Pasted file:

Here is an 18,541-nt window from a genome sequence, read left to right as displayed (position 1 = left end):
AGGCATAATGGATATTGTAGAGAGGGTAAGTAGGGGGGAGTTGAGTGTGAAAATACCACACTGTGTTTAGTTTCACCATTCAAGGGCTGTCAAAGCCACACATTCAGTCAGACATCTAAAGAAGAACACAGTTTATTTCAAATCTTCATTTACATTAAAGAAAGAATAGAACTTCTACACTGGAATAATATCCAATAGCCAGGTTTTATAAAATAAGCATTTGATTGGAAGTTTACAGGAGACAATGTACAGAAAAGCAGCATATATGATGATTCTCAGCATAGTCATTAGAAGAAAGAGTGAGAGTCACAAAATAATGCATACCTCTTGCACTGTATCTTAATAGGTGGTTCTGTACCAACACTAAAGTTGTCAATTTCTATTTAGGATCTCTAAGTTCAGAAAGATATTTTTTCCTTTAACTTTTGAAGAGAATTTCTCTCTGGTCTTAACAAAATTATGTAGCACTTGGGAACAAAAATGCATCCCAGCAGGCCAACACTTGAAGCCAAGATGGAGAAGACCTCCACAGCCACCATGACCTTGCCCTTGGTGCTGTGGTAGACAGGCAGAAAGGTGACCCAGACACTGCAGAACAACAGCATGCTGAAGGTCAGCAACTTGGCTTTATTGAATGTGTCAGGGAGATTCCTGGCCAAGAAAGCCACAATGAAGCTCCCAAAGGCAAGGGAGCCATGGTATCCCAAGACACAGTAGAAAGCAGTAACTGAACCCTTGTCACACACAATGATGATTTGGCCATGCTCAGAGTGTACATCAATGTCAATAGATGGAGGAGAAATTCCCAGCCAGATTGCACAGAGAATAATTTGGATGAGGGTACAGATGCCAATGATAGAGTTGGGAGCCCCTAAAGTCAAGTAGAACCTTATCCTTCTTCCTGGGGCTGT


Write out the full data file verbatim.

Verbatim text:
Here is an 18,541-nt window from a genome sequence, read left to right as displayed (position 1 = left end):
AGGCATAATGGATATTGTAGAGAGGGTAAGTAGGGGGGAGTTGAGTGTGAAAATACCACACTGTGTTTAGTTTCACCATTCAAGGGCTGTCAAAGCCACACATTCAGTCAGACATCTAAAGAAGAACACAGTTTATTTCAAATCTTCATTTACATTAAAGAAAGAATAGAACTTCTACACTGGAATAATATCCAATAGCCAGGTTTTATAAAATAAGCATTTGATTGGAAGTTTACAGGAGACAATGTACAGAAAAGCAGCATATATGATGATTCTCAGCATAGTCATTAGAAGAAAGAGTGAGAGTCACAAAATAATGCATACCTCTTGCACTGTATCTTAATAGGTGGTTCTGTACCAACACTAAAGTTGTCAATTTCTATTTAGGATCTCTAAGTTCAGAAAGATATTTTTTCCTTTAACTTTTGAAGAGAATTTCTCTCTGGTCTTAACAAAATTATGTAGCACTTGGGAACAAAAATGCATCCCAGCAGGCCAACACTTGAAGCCAAGATGGAGAAGACCTCCACAGCCACCATGACCTTGCCCTTGGTGCTGTGGTAGACAGGCAGAAAGGTGACCCAGACACTGCAGAACAACAGCATGCTGAAGGTCAGCAACTTGGCTTTATTGAATGTGTCAGGGAGATTCCTGGCCAAGAAAGCCACAATGAAGCTCCCAAAGGCAAGGGAGCCATGGTATCCCAAGACACAGTAGAAAGCAGTAACTGAACCCTTGTCACACACAATGATGATTTGGCCATGCTCAGAGTGTACATCAATGTCAATAGATGGAGGAGAAATTCCCAGCCAGATTGCACAGAGAATAATTTGGATGAGGGTACAGATGCCAATGATAGAGTTGGGAGCCCCTAAAGTCAAGTAGAACCTTATCCTTCTTCCTGGGGCTGT